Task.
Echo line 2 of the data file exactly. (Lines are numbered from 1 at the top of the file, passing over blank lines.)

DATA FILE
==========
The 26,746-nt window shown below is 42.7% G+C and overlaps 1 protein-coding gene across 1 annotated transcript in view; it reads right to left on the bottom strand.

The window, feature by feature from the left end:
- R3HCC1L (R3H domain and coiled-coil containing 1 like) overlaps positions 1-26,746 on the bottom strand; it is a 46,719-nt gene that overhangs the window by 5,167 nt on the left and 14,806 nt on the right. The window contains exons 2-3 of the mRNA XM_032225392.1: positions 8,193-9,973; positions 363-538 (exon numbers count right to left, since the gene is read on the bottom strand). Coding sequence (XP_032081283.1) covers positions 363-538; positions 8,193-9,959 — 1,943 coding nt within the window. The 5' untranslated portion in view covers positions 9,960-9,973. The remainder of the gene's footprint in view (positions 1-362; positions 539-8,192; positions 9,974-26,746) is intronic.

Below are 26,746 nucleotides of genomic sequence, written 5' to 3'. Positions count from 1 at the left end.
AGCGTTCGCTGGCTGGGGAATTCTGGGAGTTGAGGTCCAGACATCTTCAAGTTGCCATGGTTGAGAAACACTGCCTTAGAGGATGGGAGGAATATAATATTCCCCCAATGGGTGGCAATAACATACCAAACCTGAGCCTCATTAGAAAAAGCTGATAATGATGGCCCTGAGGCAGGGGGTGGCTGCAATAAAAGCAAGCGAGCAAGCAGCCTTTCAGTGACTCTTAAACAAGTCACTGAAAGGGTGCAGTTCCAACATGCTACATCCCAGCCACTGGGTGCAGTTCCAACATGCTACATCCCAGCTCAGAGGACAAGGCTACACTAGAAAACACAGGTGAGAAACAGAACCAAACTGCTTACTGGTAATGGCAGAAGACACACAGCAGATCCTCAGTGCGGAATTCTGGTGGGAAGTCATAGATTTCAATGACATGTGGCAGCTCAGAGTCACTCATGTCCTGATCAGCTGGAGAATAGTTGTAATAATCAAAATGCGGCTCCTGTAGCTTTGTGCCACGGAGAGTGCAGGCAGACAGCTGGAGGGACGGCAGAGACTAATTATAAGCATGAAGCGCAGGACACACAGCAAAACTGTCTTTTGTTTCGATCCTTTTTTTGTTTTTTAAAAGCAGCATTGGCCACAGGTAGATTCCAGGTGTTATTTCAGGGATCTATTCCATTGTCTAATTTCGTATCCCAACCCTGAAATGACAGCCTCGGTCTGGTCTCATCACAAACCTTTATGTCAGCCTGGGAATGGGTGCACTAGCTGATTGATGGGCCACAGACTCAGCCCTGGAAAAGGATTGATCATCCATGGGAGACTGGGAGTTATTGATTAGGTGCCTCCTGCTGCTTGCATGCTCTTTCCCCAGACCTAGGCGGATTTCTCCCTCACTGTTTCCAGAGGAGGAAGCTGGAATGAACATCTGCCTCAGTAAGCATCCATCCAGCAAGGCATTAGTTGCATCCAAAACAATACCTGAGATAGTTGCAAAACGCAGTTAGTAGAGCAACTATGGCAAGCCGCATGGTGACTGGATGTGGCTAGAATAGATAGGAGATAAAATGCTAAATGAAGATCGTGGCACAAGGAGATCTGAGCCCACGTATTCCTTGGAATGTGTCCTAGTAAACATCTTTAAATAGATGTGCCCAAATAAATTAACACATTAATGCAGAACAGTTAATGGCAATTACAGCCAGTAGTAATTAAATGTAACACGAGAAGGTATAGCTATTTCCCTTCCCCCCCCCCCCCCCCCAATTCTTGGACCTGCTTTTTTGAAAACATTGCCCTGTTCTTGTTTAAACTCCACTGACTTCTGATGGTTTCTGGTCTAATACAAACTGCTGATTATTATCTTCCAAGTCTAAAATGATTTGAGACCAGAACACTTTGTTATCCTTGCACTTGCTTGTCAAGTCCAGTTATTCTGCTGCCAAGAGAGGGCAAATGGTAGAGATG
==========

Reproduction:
The window, feature by feature from the left end: